(UCOR press release) Oak Ridge Environmental Management (EM) crews have completed demolition on Building 9207, the largest and final building in the former Biology Complex at the Y-12 National Security Complex in Oak Ridge.
The project, which is one of EM’s 2021 priorities, removes significant structural risks and opens land for national security missions.
Removal of the massive six-story, 255,000-square-foot Building 9207 ushers in a new chapter of transformation at Y-12. Earlier this year, workers also completed demolition of the three-story 65,000-square-foot Building 9210 in the Biology Complex.
“This is the most significant skyline change we’ve achieved at Y-12 as we begin our new chapter of cleanup,” Oak Ridge Office of EM Manager Jay Mullis said. “It highlights the transformative nature of our work, and now these experienced teams will move to other projects that address other vacant, deteriorated Manhattan Project and Cold War-era facilities at the site.”
EM’s latest cleanup phase at Oak Ridge, now underway, involves addressing hundreds of excess, contaminated, and deteriorating facilities scattered throughout Y-12 and the Oak Ridge National Laboratory (ORNL) that present hazards and occupy land that can be used for future research and national security missions. Combined, these sites house DOE’s largest inventory of high-risk buildings.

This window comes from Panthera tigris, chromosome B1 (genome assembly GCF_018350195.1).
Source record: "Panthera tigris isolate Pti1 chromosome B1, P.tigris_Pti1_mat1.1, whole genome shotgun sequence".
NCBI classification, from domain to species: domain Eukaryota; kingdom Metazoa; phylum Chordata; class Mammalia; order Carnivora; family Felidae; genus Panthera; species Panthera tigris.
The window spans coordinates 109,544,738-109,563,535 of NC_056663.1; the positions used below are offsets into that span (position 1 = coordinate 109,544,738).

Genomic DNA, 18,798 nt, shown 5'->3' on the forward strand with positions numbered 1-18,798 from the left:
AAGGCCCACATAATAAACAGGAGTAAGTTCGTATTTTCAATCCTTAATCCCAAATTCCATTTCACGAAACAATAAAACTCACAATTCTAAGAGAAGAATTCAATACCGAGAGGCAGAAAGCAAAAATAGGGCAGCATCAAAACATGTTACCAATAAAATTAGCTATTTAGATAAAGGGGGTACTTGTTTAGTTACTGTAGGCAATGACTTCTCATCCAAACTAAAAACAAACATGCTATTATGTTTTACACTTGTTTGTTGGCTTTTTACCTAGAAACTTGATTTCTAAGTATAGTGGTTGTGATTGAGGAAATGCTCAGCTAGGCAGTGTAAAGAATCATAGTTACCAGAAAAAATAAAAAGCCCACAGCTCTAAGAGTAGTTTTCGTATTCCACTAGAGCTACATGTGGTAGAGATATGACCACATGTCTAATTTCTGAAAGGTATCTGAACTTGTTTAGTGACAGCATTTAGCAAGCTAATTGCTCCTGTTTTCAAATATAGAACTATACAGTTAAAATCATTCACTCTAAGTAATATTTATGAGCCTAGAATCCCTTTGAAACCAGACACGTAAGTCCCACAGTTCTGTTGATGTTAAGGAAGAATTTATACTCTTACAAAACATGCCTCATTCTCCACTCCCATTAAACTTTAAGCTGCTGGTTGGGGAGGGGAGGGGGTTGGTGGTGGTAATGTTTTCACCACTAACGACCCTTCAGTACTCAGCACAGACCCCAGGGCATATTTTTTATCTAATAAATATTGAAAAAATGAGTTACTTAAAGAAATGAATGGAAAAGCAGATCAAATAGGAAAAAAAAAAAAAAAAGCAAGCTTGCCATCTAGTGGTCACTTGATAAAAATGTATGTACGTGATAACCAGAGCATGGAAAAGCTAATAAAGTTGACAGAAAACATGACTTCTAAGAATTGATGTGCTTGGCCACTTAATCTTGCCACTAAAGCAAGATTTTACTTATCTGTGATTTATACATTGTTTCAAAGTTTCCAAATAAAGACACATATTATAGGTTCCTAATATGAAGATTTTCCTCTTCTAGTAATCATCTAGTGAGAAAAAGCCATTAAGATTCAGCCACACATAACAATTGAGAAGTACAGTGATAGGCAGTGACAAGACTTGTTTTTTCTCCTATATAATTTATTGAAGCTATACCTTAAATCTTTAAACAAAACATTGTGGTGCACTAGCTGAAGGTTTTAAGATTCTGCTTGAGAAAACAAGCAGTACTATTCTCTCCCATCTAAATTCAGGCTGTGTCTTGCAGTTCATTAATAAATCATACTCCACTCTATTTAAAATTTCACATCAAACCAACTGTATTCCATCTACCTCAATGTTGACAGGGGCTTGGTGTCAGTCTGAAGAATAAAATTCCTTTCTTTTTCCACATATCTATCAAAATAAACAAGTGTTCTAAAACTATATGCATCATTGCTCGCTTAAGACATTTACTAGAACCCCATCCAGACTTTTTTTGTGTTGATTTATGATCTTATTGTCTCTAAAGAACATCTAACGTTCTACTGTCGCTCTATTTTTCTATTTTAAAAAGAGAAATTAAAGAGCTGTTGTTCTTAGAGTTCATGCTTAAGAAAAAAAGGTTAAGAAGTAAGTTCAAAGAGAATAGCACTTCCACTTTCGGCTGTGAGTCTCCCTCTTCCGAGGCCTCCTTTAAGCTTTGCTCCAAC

EM’s latest efforts at the Biology Complex have shortened that list, and plans are underway to address more high-risk facilities in the months and years ahead.
“UCOR is proud to bring this project over the finish line and successfully kick off efforts to remove several unneeded facilities at the Y-12 and ORNL sites,” UCOR Oak Ridge Reservation Environmental Cleanup Manager Dan Macias said. “We are using much of the same highly skilled workforce and approaches that allowed us to successfully complete cleanup at the East Tennessee Technology Park four years early and significantly under budget.”
The cleared 18-acre footprint where the former Biology Complex once stood is the planned location for the future Lithium Processing Facility.
“Clearing this site and making it available for development is an important step forward in our modernization plans,” National Nuclear Security Administration (NNSA) Production Office Manager Teresa Robbins said. “Being able to relocate our lithium processing to this new site will greatly benefit site operations and reduce risks associated with the aging structure where operations are currently located.”
EM is working to remove the buildings’ foundations, which is slated for completion this fall. That marks the final step before the land is available for reuse by NNSA.
EM and its contractor UCOR have numerous deactivation projects underway, preparing for the next wave of demolitions at Y-12. Crews are performing work at Alpha-2, Beta-1, the Old Steam Plant, and the Old Criticality Experiment Laboratory. Early preparation activities are also underway at Alpha-4.
The Biology Complex, which dates back to the 1940s, was originally comprised of 11 buildings. It was initially constructed for recovering uranium from process streams, but it was later used for research that led to strides in understanding genetics and the effects of radiation. When operational, the facilities once housed more individuals with doctorates than anywhere in the world.